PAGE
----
It appreciated from $83.40 to $83.32. The question now is, can it sustain that? Today’s auction will tell.
Too many forces seem to be against Zimbabwe’s recovery largely because some people are not happy with President Emmerson Mnangagwa’s administration.
A United States intelligence company said that the United States did not want Mnangagwa to succeed Mugabe because they wanted “a prospective leader who will both appease the West and guarantee the security and financial well-being of the elite….”
The company said this soon after Solomon Mujuru’s death. Mnangagwa was Defence Minister at the time.
Mnangagwa’s administration has so far managed to crack down on Ecocash, one of the companies that were responsible for the spiraling black market.
Eddie Cross, a member of the Monetary Policy Committee, said the central bank descended on Ecocash after it discovered that in February the company handled transactions that were three times those handled by the country’s 13 commercial banks.
He said that the Zimbabwe dollar was trading at as low as $200:1 on the Ecocash market.
Zimbabwe has, however, failed to tame the Old Mutual Implied Rate, which was said to be one of its worst enemies as it has always set the tone for the black market.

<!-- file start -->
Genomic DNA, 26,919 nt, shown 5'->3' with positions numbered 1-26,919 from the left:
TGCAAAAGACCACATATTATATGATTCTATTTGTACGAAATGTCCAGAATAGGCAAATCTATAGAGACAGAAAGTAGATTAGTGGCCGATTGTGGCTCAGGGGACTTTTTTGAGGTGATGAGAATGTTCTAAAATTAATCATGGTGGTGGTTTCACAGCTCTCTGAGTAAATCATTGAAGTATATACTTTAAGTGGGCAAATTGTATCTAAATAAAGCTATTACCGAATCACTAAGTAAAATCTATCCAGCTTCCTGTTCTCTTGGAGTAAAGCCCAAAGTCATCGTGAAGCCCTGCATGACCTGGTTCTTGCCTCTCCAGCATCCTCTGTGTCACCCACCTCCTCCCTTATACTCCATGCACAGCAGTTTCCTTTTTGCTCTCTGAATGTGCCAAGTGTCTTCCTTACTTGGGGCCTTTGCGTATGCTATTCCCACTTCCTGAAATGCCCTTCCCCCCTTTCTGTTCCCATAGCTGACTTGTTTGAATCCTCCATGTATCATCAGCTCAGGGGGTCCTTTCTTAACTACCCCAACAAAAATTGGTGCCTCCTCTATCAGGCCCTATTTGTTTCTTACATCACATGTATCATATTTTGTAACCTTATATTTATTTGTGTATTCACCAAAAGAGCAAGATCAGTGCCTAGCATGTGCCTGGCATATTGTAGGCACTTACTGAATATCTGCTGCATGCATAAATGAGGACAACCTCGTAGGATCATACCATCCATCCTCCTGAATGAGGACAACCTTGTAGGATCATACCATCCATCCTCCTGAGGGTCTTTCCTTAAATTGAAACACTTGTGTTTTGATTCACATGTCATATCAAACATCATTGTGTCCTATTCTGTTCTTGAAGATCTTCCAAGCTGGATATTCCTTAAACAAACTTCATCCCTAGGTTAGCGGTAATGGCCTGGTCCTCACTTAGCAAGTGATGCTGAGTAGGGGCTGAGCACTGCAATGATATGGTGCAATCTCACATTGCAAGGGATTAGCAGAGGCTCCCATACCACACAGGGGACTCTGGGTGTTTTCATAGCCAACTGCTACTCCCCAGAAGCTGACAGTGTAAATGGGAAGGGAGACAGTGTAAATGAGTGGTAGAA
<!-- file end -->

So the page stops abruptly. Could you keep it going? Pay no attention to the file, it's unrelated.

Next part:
Authorities even suspended trading on the Zimbabwe Stock Exchange to address this but the victory seems to have been temporary.
The OMIR, which is the difference between the price of the Old Mutual shares in London and Harare, is used as an exchange rate especially by investors.
It dropped to 107.6:1 on 25 August but has since shot up to 127.6:1 today.
War veterans leader Christopher Mutsvangwa, writing in the Sunday Mail on 23 August seemed to think the battle had been won.
He said OMIR, an Exchange Trade Fund (ETF), was started in Boston and is now under the BrightSphere Investment Group which is listed on the New York Stock Exchange. BSIG used to be Old Mutual Asset Management company.
“The OMIR-ETF brought Zimbabwe down to its economy knees through unbridled capital flight. Yet it could still not achieve the ZDERA sanctions goal of a ‘screaming’ economy delivering political regime change. Zimbabwe turned out not to be the Chile of Salvador Allende in the 1970s,” Mutsvangwa wrote.
Will this still be true today?
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